tort, civil wrong (noun)
(law) any wrongdoing for which an action for damages may be brought
A tort, in common law jurisdictions, is a civil wrong which unfairly causes someone else to suffer loss or harm resulting in legal liability for the person who commits the tortious act, called a tortfeasor. Although crimes may be torts, the cause of legal action is not necessarily a crime as the harm may be due to negligence which does not amount to criminal negligence. The victim of the harm can recover their loss as damages in a lawsuit. In order to prevail, the plaintiff in the lawsuit must show that the actions or lack of action was the legally recognizable cause of the harm. The equivalent of tort in civil law jurisdictions is delict. Legal injuries are not limited to physical injuries and may include emotional, economic, or reputational injuries as well as violations of privacy, property, or constitutional rights. Torts comprise such varied topics as auto accidents, false imprisonment, defamation, product liability, copyright infringement, and environmental pollution. While many torts are the result of negligence, tort law also recognizes intentional torts, where a person has intentionally acted in a way that harms another, and in a few cases "strict liability" which allows recovery without the need to demonstrate negligence.
A tort is a civil wrong that causes a claimant to suffer loss or harm, resulting in legal liability for the person who commits the tortious act. Tort law can be contrasted with criminal law, which deals with criminal wrongs that are punishable by the state. While criminal law aims to punish individuals who commit crimes, tort law aims to compensate individuals who suffer harm as a result of the actions of others. Some wrongful acts, such as assault and battery, can result in both a civil lawsuit and a criminal prosecution in countries where the civil and criminal legal systems are separate. Tort law may also be contrasted with contract law, which provides civil remedies after breach of a duty that arises from a contract. Obligations in both tort and criminal law are more fundamental and are imposed regardless of whether the parties have a contract. While tort law in civil law jurisdictions largely derives from Roman law, common law jurisdictions derive their tort law from customary English tort law. In civil law jurisdictions based on civil codes, both contractual and tortious or delictual liability is typically outlined in a civil code based on Roman Law principles. Tort law is referred to as the law of delict in Scots and Roman Dutch law, and resembles tort law in common law jurisdictions in that rules regarding civil liability are established primarily by precedent and theory rather than an exhaustive code. However, like other civil law jurisdictions, the underlying principles are drawn from Roman law. A handful of jurisdictions have codified a mixture of common and civil law jurisprudence either due to their colonial past (e.g. Québec, St Lucia, Mauritius) or due to influence from multiple legal traditions when their civil codes were drafted (e.g. Mainland China, the Philippines, and Thailand). Furthermore, Israel essentially codifies common law provisions on tort.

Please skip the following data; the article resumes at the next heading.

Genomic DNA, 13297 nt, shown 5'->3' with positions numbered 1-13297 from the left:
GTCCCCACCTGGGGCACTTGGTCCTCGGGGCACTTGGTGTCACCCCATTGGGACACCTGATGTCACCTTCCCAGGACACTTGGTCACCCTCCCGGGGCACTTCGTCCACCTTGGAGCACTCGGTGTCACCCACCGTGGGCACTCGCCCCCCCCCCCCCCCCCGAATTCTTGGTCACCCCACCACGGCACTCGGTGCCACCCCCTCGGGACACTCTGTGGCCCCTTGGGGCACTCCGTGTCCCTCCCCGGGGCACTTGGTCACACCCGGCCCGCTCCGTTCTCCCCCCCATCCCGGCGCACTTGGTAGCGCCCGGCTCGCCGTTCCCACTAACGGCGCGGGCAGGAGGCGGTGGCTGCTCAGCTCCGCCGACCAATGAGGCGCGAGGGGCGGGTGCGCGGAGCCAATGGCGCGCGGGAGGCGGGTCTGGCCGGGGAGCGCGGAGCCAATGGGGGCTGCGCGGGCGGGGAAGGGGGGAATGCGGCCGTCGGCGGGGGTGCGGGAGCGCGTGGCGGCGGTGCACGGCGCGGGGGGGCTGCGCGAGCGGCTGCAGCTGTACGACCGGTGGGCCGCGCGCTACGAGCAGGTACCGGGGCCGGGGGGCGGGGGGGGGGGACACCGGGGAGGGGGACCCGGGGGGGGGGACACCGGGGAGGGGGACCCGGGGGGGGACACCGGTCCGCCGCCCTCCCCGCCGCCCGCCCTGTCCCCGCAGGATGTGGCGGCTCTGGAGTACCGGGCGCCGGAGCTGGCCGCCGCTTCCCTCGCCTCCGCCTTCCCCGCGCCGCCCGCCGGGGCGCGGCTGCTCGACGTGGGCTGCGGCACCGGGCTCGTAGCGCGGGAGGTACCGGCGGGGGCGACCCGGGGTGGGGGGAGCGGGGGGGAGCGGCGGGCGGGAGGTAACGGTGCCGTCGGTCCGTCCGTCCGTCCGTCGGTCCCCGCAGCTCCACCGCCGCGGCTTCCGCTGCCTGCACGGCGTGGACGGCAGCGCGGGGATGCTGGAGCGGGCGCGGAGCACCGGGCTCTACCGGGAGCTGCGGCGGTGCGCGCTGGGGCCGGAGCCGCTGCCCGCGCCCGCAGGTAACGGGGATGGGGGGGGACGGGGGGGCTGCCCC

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"tort." Kamus.net. STANDS4 LLC, 2024. Web. 27 Feb. 2024. <https://www.kamus.net/english/tort>.